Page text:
Japan Aerospace Exploration Agency Education Payload Observation 7 (JAXA EPO 7) - 05.13.15

Overview | Description | Applications | Operations | Results | Publications | Imagery

ISS Science for Everyone

Science Objectives for Everyone
Japan Aerospace Exploration Agency Education Payload Observation 7 (JAXA EPO 7) activities demonstrate educational events and artistic activities on board the ISS/JEM to enlighten the general public about microgravity research and human space flight.
Science Results for Everyone
Light dances in space.  The space station’s Japanese experimental module, Kibo, conducts a series of artistic experiments and cultural activities to inform the public about microgravity and human spaceflight.  This one uses an illuminated spinning top, Spiral Top-II, to create and record light effects on the station. In microgravity, a spinning top’s center of gravity continuously and randomly moves.  Crew members use this effect of microgravity on the top’s movement to create unusual and beautiful light patterns, like dancing light, and vary those patterns by changing the position of the top’s arms and attaching weights to them in different locations. 

The following content was provided by Yoichiro Kawaguchi, Takuro Osaka, and is maintained in a database by the ISS Program Science Office.
Information provided courtesy of the Japan Aerospace and Exploration Agency (JAXA).
Experiment Details

OpNom:

Principal Investigator(s)
Yoichiro Kawaguchi, Tokyo University, Japan
Takuro Osaka, University of Tsukuba, Tsukuba, Japan

Co-Investigator(s)/Collaborator(s)
Seijo Hori, Tokyo University, Japan
Shogo Yonekura, Tokyo University, Japan
Yoshie Ozeki, Japan Aerospace Exploration Agency (JAXA), Tsukuba, Japan
Riyo Yamanaka, Japan Aerospace Exploration Agency, Tsukuba, Japan
Mitsuhiko Tabuchi, JAXA, Japan
Masato Koyama, Japan Aerospace Exploration Agency, Tsukuba, Japan
Mitsuhiko Tabuchi, JAXA, Japan
Masato Koyama, Japan Aerospace Exploration Agency, Tsukuba, Japan
Yoshie Ozeki, Japan Aerospace Exploration Agency (JAXA), Tsukuba, Japan
Riyo Yamanaka, Japan Aerospace Exploration Agency, Tsukuba, Japan

Developer(s)
Japan Aerospace Exploration Agency (JAXA), Tsukuba, Japan

Sponsoring Space Agency
Japan Aerospace Exploration Agency (JAXA)

Sponsoring Organization
Information Pending

Research Benefits
Information Pending

ISS Expedition Duration
September 2011 - May 2012

Expeditions Assigned
29/30

Previous ISS Missions
JAXA EPO 1, the predecessor to this investigation began operations on ISS Expedition 18.

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Experiment Description

Research Overview

  • Japan Aerospace Exploration Agency Education Payload Observation 7 (JAXA EPO 7) includes artistic experiments and cultural activities. JAXA implements these activities to enlighten the general public about microgravity utilization and human space flight. JAXA understands that International Space Station (ISS), Japanese Experiment Module (JEM), Kibo, is useful for scientists and engineers as well as writers, poets, teachers, artists, etc.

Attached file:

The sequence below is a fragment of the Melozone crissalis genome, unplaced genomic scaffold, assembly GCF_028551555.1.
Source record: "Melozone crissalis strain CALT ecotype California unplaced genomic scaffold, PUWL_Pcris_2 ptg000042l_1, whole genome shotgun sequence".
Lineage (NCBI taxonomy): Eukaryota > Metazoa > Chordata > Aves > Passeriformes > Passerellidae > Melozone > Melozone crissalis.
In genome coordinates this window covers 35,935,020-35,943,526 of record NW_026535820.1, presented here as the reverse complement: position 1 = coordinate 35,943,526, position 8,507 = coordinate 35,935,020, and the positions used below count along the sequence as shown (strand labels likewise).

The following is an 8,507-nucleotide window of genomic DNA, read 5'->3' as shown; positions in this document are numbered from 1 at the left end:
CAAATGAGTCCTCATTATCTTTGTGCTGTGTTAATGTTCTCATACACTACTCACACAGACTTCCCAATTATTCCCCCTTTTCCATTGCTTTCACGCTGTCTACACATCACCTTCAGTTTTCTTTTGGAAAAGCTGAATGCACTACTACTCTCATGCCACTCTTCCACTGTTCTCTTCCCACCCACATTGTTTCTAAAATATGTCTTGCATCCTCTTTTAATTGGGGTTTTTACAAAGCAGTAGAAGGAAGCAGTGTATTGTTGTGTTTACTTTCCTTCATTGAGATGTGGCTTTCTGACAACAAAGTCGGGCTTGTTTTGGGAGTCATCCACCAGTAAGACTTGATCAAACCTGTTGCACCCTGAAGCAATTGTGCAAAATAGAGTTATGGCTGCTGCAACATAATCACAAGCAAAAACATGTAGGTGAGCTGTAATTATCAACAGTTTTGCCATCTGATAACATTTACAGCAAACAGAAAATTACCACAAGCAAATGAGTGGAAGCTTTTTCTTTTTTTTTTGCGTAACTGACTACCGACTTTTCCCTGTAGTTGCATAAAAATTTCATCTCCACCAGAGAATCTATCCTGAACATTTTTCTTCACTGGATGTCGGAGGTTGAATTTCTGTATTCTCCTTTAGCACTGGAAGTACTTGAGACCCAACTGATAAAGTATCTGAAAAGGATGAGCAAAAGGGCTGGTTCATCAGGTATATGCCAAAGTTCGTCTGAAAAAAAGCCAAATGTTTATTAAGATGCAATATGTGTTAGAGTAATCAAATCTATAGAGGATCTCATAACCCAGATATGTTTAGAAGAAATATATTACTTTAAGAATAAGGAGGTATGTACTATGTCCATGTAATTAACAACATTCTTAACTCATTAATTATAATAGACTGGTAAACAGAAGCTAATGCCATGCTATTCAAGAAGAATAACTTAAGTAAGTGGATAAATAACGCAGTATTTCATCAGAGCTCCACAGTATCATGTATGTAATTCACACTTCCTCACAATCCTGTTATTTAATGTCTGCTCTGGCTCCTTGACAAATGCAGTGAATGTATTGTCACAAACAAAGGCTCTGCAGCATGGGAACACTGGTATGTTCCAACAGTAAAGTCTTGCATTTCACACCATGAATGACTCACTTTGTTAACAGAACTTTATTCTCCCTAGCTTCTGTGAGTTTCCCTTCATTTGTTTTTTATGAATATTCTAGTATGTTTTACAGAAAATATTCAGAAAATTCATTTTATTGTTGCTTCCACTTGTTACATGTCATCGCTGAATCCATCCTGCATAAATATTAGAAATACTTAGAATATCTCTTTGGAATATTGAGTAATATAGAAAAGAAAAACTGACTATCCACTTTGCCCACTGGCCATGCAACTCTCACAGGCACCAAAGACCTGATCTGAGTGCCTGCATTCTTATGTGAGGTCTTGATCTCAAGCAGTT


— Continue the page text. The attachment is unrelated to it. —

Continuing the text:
• The JAXA EPO 7 demonstrations are downlinked, edited, and used to support cultural resources for the general public.

Description
The objective of Japan Aerospace Exploration Agency Education Payload Observation 7 (JAXA EPO 7) investigation uses materials in the microgravity environment of the ISS/JEM to create multimedia products and artistic works that inspire the general public. The products will be exhibited at the museums. Each ISS Expedition involves different on-orbit activities and themes. The JAXA EPO 7 detailed activities are currently to be determined.

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Applications

Space Applications
JAXA EPO 7 introduces the next generation of explorers to the environment of space.

Earth Applications
Research performed in Kibo onboard the ISS will contribute to developing a global citizenry, expanding the future of mankind through space exploration.

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Operations

Operational Requirements
JAXA EPO 7 does not require power, telemetry, or specialized hardware. However, each demonstration requires a few hours from crewmembers, who will operate the video/camera equipment and perform demonstrations.

Operational Protocols
After setting up the activity, at least one crewmember will perform the activity while another films it. Each activity will have its own props. The activity is then dismantled and discarded. After the video/imagery is returned to Earth, they will be used to develop project plans, artistic products for distribution to the general public.

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Results/More Information

Information Pending

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Related Websites
Creating Impressions in Space Activities on Kibo to produce new values

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Imagery